LEE — Hopes of flipping the town into the opposition column regarding a proposed toxic waste landfill are now hanging on Thursday’s annual town meeting.
The Lee Select Board has rejected a request by its newest member calling for the town to join citizen opposition to the landfill plan — a move that was endorsed during last year’s annual town meeting.
Selectman Robert Jones proposed that the board authorize spending $50,000 to challenge the Rest of River agreement, which Lee and four other towns signed in early 2020. But Selectman Sean Regnier and board Chair Patricia Carlino, while not necessarily thrilled with the agreement, declined to reverse course.
Now opponents hope annual town meeting voters on Thursday will support a call to hold a townwide election no later than May 2022 on whether to require the board to rescind the agreement. The town is set to receive $25 million as part of the agreement.
In February 2020, the town — and four other river communities — approved a river cleanup deal with the Environmental Protection Agency and General Electric Co. that includes the installation of a lined, in-ground waste facility to accept some of the PCB-tainted sediment dredged from the Housatonic River. GE’s Pittsfield plant pumped PCB, or polychlorinated biphenyls, into the river for decades.
Jones told his colleagues at the June 15 meeting they have a mandate from the town to rescind the agreement.
“We are the pilots; our constituents the navigators,” he said. “They’ve set the course for us; we know where we should be going.”
Jones noted that since his overwhelming election victory earlier in the spring, he has removed himself from court documents as one of the four Lee residents who filed suit in March in Berkshire Superior Court challenging the validity of the right for Lee officials to approve the deal without town voter input.
Regnier and Carlino said they couldn’t seek to rescind the board’s decision without first finding out the ramifications of backing out of the agreement. Regnier felt the town could face a long, costly legal battle challenging the agreement. Carlino noted she had long been against a landfill, but the alternatives, one of which called for three separate dumps in Berkshire County, would have been worse.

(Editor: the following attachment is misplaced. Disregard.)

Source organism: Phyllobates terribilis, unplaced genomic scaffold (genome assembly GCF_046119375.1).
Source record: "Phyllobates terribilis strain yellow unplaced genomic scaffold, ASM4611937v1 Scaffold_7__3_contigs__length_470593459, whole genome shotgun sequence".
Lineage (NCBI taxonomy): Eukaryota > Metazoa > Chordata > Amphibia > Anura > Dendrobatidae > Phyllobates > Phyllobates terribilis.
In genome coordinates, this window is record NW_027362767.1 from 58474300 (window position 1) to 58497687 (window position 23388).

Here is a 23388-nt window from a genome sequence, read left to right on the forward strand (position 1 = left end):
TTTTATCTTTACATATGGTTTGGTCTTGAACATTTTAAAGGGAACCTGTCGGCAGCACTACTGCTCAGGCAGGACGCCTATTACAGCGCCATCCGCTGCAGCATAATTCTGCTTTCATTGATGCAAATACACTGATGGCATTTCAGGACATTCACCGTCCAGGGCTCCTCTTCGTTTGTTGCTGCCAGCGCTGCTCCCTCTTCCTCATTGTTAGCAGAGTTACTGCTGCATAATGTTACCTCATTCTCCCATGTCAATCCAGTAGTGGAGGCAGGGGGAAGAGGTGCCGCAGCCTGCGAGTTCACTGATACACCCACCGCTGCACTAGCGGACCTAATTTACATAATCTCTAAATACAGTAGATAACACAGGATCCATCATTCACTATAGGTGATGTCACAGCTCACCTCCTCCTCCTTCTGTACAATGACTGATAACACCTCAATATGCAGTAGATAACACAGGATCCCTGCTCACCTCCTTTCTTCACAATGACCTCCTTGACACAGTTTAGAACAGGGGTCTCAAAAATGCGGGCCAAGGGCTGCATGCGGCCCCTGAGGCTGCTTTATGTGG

Regnier questioned the cleanup plan’s potential effectiveness.
“Is this really going to clean up the river in its entirety? I suspect no,” he said. “It’s not going to be a full cleanup of the river to make it an absolute swimmable and fishable river.”
Regnier and Jones joined the board after the PCB deal was reached. Regnier and Jones defeated incumbents Thomas Wickham and David Consolati in successive annual town elections after February 2020. That left Carlino the only remaining board member that signed the pact.
Meanwhile, the citizens group appealing the agreement in court, led by the Housatonic River Initiative, continues to hammer away at why the landfill is bad for the town.
Opponents of what is known as the Upland Disposal Facility believe that the agreement was reached, after secret mediation, without public input. The board claims that it followed state law and had the right to sign the deal without a town meeting or referendum vote.
HRI Executive Director Tim Gray said the landfill, located not far from the October Mountain State Forest campground, is simply not good for the town and its visitors.
“[In addition], all lands around it are an area of environmental concern. It was designated that [by the state] because they’re special,” he said. “Some of the lands are right at the bottom where they want to build the dump.”
Under the agreement, the EPA would order a cleanup that allows GE to bury about 1 million cubic yards of sediment containing lower levels of PCBs in the newly created Lee landfill. The deal reached calls for the highest concentrations of PCBs to be sent to an official disposal site outside Massachusetts.